Shike – Day 69 of 306

He was already fully grown when I met him five years ago, Taniko thought, even if he was only fifteen.

She managed, while being honest with Kiyosi, to be of help to her family. She told Kiyosi in a straightforward way that she wanted to do things for the Shima, and he gladly supplied her with information and sometimes with more tangible gifts to pass on. Several times he told Taniko where Chinese trading ships were going to land their goods secretly to avoid the Emperor’s tax officers. Though the Takashi held the highest government offices in the land, much of their wealth was based on tax avoidance.

It amused Kiyosi to help the fortunes of what seemed to him a smaller and poorer branch of his own family. He persuaded Sogamori to double the allowance sent annually for the maintenance of Muratomo no Hideyori in Lord Bokuden’s household. Grants of tax-free rice land descended on the Shima family unexpectedly.

Kiyosi smiled when she thanked him for his benevolence to her family. He said, “There are certain small fish that attach themselves to a shark, and when he feeds, they enjoy the morsels that fall from his mouth.”

Taniko laughed. “That is a disgusting comparison, Kiyosi-san.”

“Not at all. The small fish are said to help the shark find his way. It is my hope that your family will similarly be helpful to us.”

From the pillow book of Shima Taniko:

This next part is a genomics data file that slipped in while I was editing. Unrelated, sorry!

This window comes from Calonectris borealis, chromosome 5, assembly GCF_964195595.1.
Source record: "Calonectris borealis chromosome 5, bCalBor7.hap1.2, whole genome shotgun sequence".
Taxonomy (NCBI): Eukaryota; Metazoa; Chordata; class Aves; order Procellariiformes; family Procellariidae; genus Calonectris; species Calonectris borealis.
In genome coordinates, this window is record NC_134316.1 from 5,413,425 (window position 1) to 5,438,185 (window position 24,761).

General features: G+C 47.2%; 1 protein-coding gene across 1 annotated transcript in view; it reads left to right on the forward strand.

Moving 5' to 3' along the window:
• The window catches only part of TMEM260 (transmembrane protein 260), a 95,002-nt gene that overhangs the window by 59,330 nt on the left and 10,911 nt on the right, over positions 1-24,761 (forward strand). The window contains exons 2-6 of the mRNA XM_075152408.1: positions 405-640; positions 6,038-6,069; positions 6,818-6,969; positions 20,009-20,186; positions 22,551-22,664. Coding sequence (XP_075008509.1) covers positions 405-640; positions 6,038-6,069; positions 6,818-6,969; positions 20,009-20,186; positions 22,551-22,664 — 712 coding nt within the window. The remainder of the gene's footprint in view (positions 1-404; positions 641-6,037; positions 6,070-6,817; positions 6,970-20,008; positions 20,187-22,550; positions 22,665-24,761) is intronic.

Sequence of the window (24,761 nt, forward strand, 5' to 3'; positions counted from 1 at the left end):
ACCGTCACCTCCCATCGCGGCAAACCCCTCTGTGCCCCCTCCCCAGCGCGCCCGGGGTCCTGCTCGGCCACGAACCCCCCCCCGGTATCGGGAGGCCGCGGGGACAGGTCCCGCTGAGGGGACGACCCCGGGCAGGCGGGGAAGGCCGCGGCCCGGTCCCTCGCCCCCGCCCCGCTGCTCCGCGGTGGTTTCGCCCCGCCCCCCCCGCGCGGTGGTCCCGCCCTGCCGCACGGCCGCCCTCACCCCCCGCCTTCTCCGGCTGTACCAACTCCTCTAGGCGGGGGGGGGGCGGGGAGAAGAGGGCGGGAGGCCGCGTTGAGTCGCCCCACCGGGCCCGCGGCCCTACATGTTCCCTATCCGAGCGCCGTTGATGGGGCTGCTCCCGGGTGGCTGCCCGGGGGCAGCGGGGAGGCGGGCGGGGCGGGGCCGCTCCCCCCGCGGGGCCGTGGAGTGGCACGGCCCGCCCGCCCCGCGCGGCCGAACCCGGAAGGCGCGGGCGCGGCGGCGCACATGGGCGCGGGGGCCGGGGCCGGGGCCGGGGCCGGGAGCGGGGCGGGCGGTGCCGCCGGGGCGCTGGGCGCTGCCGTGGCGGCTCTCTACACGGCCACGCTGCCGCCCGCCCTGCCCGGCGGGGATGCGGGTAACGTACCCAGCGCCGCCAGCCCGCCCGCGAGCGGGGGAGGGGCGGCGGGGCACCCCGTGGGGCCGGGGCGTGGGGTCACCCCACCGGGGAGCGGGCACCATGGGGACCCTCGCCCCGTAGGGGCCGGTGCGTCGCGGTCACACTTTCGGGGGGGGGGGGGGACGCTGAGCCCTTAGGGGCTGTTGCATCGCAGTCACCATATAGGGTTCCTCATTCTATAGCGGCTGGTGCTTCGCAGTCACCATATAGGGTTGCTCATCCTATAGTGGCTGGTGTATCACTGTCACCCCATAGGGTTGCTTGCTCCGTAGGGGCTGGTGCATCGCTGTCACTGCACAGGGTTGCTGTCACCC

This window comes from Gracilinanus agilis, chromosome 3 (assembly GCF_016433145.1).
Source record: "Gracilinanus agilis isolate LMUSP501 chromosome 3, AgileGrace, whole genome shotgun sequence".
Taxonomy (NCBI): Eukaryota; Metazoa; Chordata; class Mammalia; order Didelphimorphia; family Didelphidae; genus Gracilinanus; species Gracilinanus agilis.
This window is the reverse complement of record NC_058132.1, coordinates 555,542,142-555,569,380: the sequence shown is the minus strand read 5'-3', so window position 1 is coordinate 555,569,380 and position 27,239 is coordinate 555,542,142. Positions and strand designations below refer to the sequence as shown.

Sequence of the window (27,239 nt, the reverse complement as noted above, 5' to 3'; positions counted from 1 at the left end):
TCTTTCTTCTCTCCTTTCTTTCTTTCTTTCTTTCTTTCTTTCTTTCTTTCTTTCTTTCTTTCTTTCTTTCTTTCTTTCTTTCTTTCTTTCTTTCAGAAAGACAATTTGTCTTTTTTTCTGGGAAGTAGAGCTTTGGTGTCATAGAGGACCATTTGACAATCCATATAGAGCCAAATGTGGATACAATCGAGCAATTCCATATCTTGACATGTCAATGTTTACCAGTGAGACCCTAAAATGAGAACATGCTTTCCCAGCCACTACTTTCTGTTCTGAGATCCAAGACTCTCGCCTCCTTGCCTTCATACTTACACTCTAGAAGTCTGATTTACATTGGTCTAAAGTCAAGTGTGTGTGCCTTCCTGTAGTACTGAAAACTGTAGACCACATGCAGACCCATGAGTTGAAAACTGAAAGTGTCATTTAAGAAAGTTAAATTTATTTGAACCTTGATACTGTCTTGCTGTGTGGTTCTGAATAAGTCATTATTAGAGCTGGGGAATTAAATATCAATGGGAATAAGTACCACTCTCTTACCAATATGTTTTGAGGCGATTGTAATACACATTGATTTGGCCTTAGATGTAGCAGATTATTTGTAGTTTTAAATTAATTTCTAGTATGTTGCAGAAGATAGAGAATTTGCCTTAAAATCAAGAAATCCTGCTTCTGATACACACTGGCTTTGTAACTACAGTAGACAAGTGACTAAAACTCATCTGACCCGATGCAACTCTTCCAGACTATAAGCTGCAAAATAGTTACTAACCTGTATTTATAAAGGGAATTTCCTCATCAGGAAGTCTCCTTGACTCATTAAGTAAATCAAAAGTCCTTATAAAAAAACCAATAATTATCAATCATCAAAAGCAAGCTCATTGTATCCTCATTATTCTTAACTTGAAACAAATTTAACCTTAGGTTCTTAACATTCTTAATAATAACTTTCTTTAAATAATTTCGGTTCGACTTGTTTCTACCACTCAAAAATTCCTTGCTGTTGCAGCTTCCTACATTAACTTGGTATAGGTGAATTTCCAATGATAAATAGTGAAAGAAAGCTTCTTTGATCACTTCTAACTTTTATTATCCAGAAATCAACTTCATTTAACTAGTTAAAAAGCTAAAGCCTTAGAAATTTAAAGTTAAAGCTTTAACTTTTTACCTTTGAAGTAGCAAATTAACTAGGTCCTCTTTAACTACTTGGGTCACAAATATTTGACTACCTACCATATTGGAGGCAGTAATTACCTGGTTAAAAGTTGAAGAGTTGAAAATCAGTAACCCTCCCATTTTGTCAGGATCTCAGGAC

This has been a good year for me, but a bad year for the realm. Famine and pestilence are laying to waste both the capital and the countryside. Every day carts piled high with the bodies of those dead of disease or starvation are taken out through the Rasho Mon to be burned. People are robbed on the streets in broad daylight. Crowds of beggars surround the mansions of the wealthy. The Shima house has its regular contingent, who appear at our door every morning like a flock of sparrows. Uncle Ryuichi lets me feed them, because he feels I have brought good luck to the family. But I tell the beggars not to let it be known that I am giving them anything, or the flock will double in size, and I will be sent out into the street to join them.

The Takashi seem unable to do anything about these steadily worsening conditions, or perhaps they do not care. But they permit no criticism of themselves. They have over three hundred young men between fourteen and sixteen who cut their hair short, wear robes of Takashi red, and patrol the streets. Let someone whisper a word against the Takashi, and before he knows what is happening he is whisked off to the dungeon in the Rokuhara and beaten almost to death. More than once the bodies of men and women have been found in the Kamo River. It is said officially that they were killed by robbers. But often the last time these unfortunates were seen alive was when they were dragged into the Takashi stronghold. In past times, when the people complained, the rulers tried to improve conditions. The Takashi have found a cheaper way to stop complaints.

Although my young lord likes me to be frank with him, we do not talk much about these things. He knows about them. He often seems troubled when he talks to me, and he is silent for long moments. When we do talk of matters of state he pours out his fears for the future of the land, his unhappiness over the suffering of the people. But his father will have things as they are, and my young lord can do nothing but try to advise him. I hear that Sogamori’s rages are becoming more frequent and lasting longer. Just the day before yesterday he smashed to pieces a precious vase from China because Motofusa, the Fujiwara Regent, made a speech criticizing him in the Great Council of State.